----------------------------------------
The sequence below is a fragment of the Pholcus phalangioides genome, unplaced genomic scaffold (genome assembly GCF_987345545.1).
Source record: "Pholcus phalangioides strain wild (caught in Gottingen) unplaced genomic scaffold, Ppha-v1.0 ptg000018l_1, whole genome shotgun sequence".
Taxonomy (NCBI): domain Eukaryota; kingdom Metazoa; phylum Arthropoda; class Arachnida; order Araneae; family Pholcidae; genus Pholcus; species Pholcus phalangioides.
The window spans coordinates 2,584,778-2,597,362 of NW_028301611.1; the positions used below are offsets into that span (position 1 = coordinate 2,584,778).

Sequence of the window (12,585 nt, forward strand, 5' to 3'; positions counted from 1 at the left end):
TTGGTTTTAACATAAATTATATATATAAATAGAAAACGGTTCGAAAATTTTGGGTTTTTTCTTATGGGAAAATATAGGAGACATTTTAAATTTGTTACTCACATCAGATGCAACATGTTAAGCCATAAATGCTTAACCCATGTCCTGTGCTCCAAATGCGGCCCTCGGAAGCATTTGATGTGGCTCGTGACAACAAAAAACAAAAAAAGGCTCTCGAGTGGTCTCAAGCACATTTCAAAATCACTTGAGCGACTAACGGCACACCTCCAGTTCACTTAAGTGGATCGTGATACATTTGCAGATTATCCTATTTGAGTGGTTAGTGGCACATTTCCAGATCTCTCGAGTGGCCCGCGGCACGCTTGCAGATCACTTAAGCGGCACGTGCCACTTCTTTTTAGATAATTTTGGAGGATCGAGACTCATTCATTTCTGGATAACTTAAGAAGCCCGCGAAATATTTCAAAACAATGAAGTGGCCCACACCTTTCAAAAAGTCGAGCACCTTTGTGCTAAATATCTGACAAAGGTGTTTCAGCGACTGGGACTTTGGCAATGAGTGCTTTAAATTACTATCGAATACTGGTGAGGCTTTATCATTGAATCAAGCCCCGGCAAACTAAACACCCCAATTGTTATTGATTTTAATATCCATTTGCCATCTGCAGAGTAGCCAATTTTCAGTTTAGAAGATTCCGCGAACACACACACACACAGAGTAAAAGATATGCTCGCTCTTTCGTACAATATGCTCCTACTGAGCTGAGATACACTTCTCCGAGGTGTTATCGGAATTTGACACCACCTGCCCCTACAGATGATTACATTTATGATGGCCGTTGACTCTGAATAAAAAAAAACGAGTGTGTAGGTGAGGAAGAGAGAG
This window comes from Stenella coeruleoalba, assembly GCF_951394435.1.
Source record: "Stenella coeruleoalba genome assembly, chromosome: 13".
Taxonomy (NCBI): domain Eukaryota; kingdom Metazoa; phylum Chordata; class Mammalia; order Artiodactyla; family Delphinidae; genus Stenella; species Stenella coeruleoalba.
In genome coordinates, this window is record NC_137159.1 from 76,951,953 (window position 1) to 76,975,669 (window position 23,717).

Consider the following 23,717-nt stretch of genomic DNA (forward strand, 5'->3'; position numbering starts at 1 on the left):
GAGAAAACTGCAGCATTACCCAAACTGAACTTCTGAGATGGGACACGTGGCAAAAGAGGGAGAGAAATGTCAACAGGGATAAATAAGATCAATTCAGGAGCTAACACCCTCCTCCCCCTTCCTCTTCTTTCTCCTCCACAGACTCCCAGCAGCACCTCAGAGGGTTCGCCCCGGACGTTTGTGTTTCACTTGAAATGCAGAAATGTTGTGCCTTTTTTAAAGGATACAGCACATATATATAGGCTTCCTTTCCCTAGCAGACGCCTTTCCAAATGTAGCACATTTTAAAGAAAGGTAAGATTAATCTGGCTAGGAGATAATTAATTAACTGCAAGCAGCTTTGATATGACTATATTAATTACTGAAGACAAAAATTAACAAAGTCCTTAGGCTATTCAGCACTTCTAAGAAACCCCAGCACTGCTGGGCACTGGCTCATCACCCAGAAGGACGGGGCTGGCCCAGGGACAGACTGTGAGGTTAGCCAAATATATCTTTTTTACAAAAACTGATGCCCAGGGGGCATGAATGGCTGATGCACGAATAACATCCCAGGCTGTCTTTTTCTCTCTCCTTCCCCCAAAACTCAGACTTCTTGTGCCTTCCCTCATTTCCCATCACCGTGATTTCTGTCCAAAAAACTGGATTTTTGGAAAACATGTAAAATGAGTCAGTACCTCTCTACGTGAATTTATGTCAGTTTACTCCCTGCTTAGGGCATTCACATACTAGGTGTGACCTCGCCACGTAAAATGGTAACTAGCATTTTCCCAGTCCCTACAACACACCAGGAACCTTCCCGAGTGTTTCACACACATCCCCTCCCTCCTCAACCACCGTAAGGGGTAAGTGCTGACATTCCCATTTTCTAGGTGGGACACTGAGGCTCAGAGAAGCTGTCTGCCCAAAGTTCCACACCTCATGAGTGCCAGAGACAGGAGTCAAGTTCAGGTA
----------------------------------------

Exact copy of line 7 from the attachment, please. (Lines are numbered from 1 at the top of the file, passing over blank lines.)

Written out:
This window comes from Stenella coeruleoalba, assembly GCF_951394435.1.